1/8th mile drag racing is tough racing so go out and fun!!!!!
lry99eldo

davesdeville
09-11-05, 07:00 AM
Times are a start but until there are dyno charts or at least numbers I'm not touching my intake system. For the corrected dyno numbers pretty much all external variables are figured in, not so at the track unless you're lucky and your local weather station is like a mile from the track like here in ABQ.

mcf1000x2003
10-07-05, 03:08 AM
I had a open element intake on my 95 STS and I noticed it got up alot better in the top end but i also noticed it got up slower in the low end .When I put my stock system in the low end was descent and the high end was normal I ran my STS at the track about a month ago and got 15.2 @ 93mph in the 1/4 mile with the custom open element air filter and it was a 99 degree day.I might go see what i can get next Wed. now that it is cooler i think the open element will have better low end.I also plan to try with the stock air box.

danbuc
10-07-05, 01:23 PM
mcf1000x2003, I'm sorry to be the one that has to tell you this, but your logic about how the open element air filter is better is extremely flawed. An open element filter will yeild much less power than your stock airbox, especially on a 99 degree day. Not only are you shifting your usable low end torque (which is what the car uses to launch off the line) further up into the power band, but your also sucking in 150-200 degree air from under the hood, instead of ambient air from outside the car. If you want a faster time at the track, with a better reaction time, run the stock airbox. If you want a slower time, and slower reaction time, than run the open element air filter. There's a reason they are called Hot Air Intakes. All they do is suck hot air from under the hood, which is THE WORST thing you can do if your trying to make power. Hell, even most Honda owners know this. :nono:

mcf1000x2003
10-08-05, 07:24 AM
I believe u that is why i still have my stock intake in. But I wanna find out how much slower it will be with and without it.It does make the car sound more aggresive which fools alot of people but i do notice a considerable amount of power in the low end with the stock air box.It sux for me cuz i like modding cars and it seems this is the only car ive had with very little power adders

lry99eldo
10-08-05, 11:20 AM
I think that in the case of the N* the engineers have done an incredable job to start with getting as much out of a 279 CI engine. And I think they went well beyond what the the aftermarket wanted to tackle let alone actually engineer that would improve anything well enough to attract buyers. Unless you have a set of drawings, a complete machine shop, tons of money, and OH, an SAE engineering degree, you have picked the wrong engine to mod up. Look at what it took Warren Johnson to do to an engine at GM to produce HP. He convinced them to create the DRC block as only a "foundation" to build on. I'd suggest going import for curing your performance needs. If I were still active in Drag Racing I know I would. A funny thing happens in life, ya get old and the World moves AROUND your meager existance, LOL!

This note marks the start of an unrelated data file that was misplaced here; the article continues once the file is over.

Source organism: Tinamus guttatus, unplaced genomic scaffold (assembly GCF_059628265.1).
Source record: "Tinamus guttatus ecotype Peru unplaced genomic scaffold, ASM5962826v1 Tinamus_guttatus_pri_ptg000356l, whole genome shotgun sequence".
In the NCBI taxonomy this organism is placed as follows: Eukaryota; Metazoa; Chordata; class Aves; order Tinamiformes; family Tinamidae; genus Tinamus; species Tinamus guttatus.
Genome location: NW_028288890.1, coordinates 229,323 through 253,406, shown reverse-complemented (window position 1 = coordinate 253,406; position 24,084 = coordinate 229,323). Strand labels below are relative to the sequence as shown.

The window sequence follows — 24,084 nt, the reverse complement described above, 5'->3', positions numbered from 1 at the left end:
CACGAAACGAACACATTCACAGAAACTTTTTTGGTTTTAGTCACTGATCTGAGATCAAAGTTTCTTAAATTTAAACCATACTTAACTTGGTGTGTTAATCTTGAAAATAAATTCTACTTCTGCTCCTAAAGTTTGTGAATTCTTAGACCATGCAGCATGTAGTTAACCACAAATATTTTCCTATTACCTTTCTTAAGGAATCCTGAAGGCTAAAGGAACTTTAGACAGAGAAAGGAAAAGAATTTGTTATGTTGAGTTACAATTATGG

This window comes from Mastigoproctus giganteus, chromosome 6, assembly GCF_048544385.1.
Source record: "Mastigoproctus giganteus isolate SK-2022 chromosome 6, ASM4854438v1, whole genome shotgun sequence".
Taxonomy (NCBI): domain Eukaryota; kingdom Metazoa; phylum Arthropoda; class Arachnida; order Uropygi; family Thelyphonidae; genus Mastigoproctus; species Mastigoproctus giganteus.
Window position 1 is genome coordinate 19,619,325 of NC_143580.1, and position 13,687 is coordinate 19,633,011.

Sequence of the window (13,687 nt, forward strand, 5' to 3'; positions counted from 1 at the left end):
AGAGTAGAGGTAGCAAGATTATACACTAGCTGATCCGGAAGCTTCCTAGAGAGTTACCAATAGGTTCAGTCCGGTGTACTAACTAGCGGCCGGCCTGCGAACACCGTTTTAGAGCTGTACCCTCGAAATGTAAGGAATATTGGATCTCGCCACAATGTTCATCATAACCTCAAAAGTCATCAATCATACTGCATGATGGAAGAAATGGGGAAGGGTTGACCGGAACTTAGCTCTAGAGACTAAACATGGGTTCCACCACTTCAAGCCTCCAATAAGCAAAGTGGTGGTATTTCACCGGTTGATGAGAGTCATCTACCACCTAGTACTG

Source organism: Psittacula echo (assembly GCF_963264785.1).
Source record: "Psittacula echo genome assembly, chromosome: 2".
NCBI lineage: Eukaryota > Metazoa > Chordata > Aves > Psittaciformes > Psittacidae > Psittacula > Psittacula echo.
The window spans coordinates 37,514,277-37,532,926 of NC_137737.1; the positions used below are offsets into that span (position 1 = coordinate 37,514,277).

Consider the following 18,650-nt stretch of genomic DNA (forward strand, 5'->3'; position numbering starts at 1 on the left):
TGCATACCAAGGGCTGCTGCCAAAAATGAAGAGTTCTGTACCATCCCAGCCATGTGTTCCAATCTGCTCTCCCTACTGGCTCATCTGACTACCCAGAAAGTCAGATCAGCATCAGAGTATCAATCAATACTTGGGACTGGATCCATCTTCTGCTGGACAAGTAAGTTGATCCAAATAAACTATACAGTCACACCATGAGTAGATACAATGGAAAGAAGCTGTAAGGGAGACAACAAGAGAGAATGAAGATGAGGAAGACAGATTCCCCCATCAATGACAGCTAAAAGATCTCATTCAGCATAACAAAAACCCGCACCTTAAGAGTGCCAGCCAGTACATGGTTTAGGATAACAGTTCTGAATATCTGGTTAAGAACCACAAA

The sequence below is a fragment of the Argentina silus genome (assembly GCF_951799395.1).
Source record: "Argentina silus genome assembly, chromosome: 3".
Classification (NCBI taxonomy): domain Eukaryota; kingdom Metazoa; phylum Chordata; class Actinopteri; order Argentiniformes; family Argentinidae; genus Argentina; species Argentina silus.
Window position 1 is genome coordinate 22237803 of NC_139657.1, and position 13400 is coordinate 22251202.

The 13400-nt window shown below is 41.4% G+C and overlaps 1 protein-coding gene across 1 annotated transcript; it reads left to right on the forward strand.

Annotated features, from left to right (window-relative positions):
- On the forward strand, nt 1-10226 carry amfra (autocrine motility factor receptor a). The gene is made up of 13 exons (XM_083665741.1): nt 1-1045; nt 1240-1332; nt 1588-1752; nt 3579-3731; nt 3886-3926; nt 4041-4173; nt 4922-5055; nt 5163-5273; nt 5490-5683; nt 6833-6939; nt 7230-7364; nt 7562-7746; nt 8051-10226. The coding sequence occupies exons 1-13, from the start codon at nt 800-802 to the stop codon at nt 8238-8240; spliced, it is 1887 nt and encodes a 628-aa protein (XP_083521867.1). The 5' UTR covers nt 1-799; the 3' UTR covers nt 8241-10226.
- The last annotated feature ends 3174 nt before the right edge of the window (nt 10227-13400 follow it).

lry99eldo

Mountie
10-10-05, 01:48 AM
Intesting reading about air intakes. I also happen to be swapping a Northstar into my '93 Black STS, at a Drag Racer's shop in Oceanside, Ca.


Personally, I wouldn't get to carried away on a minor modification to the air intake, except a bit better than stock filter. A lot of trouble (fun?) for a little difference.

One thing..........I don't suggest using an air filter that requires any oil substance on the filter! The oil can get onto the air sensor and screw it up!

Find a dry filter.

danbuc
10-10-05, 02:03 AM
mcf1000x2003, your car is OBDI. With enough money and resources, you could throw a turbo or supercharger in your car if you really wanted to. You would just have to get a chip programmed to adjust your A/F ratio accordingly. It's all abotu money though. A turbo setup for your car will cost alot to engineer. In all honesty thoguh, F/I is abotu the only real way your going to get any more usuable HP or torque otu of your car, other than freeing up the exhaust.

davesdeville
10-10-05, 04:53 AM
Only way to get noticable HP unless you spray it, that is.

powerglide
10-10-05, 03:45 PM
We spend alot of time running thermal/sound pressure/vibration/stress/flow analyses for many auto manufacturers. And, like many of you who's worked in the business knows, there's SIGNIFICANT money/time/effort spent on many of these parts. They are't designed and fabricated to look funny, every twist and turn design spec is based on good engineering reason. Sure its optimized to perform under variety of conditions but all in all, most parts are 'like that for a good reason'.

Some of the reasons are not very clear initially: for instance, if you fabricated the exact same shape of the intake box but used a less dense material. It will effect the stress, vibrations, sonic, and thermal response. (maybe even signifcantly)

WoodShoe
10-11-05, 10:18 AM
LoL..i love how a lot of people here praise the eng's on a job well done...then one day u go to remove something simple like your EGR valve, or change your rear brake pads even....the phrase "#$% :rant2: ^!@** :thepan: &% %$@* :bonkers: &*$$@# :banghead:" comes to mind ....

deepthinker22
09-16-09, 06:35 PM
too true

Submariner409
09-16-09, 07:26 PM
4 year old thread ??? Any further advice on intake tract work on a FWD Northstar installation ??